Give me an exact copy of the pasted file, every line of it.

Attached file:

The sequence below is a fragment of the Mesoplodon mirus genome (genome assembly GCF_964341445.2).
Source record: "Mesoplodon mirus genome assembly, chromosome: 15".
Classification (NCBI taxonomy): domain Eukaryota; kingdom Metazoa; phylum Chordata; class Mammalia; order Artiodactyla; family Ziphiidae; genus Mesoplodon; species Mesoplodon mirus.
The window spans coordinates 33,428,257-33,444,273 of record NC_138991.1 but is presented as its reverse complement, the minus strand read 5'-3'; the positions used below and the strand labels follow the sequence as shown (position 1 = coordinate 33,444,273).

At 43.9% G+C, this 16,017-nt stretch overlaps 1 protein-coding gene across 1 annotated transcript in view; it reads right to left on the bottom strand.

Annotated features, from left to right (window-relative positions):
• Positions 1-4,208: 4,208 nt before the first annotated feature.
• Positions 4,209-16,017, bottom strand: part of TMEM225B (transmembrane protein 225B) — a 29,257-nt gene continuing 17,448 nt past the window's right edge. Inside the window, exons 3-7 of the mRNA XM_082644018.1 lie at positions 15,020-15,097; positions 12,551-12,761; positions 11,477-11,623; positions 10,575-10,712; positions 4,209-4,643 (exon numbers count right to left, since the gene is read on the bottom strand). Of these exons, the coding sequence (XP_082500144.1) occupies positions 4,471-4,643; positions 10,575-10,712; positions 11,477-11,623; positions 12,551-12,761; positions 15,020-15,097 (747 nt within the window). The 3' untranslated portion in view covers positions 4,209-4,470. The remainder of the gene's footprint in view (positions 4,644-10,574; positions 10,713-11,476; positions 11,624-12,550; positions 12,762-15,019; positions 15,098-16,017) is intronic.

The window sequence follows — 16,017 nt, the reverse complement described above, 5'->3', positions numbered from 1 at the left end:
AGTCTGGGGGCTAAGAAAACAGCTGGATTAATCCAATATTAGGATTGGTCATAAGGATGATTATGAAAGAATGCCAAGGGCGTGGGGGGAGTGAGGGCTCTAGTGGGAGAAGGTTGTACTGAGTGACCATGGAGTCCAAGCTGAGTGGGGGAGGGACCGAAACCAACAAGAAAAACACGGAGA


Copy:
The sequence below is a fragment of the Mesoplodon mirus genome (genome assembly GCF_964341445.2).
Source record: "Mesoplodon mirus genome assembly, chromosome: 15".
Classification (NCBI taxonomy): domain Eukaryota; kingdom Metazoa; phylum Chordata; class Mammalia; order Artiodactyla; family Ziphiidae; genus Mesoplodon; species Mesoplodon mirus.
The window spans coordinates 33,428,257-33,444,273 of record NC_138991.1 but is presented as its reverse complement, the minus strand read 5'-3'; the positions used below and the strand labels follow the sequence as shown (position 1 = coordinate 33,444,273).

At 43.9% G+C, this 16,017-nt stretch overlaps 1 protein-coding gene across 1 annotated transcript in view; it reads right to left on the bottom strand.

Annotated features, from left to right (window-relative positions):
• Positions 1-4,208: 4,208 nt before the first annotated feature.
• Positions 4,209-16,017, bottom strand: part of TMEM225B (transmembrane protein 225B) — a 29,257-nt gene continuing 17,448 nt past the window's right edge. Inside the window, exons 3-7 of the mRNA XM_082644018.1 lie at positions 15,020-15,097; positions 12,551-12,761; positions 11,477-11,623; positions 10,575-10,712; positions 4,209-4,643 (exon numbers count right to left, since the gene is read on the bottom strand). Of these exons, the coding sequence (XP_082500144.1) occupies positions 4,471-4,643; positions 10,575-10,712; positions 11,477-11,623; positions 12,551-12,761; positions 15,020-15,097 (747 nt within the window). The 3' untranslated portion in view covers positions 4,209-4,470. The remainder of the gene's footprint in view (positions 4,644-10,574; positions 10,713-11,476; positions 11,624-12,550; positions 12,762-15,019; positions 15,098-16,017) is intronic.

The window sequence follows — 16,017 nt, the reverse complement described above, 5'->3', positions numbered from 1 at the left end:
AGTCTGGGGGCTAAGAAAACAGCTGGATTAATCCAATATTAGGATTGGTCATAAGGATGATTATGAAAGAATGCCAAGGGCGTGGGGGGAGTGAGGGCTCTAGTGGGAGAAGGTTGTACTGAGTGACCATGGAGTCCAAGCTGAGTGGGGGAGGGACCGAAACCAACAAGAAAAACACGGAGA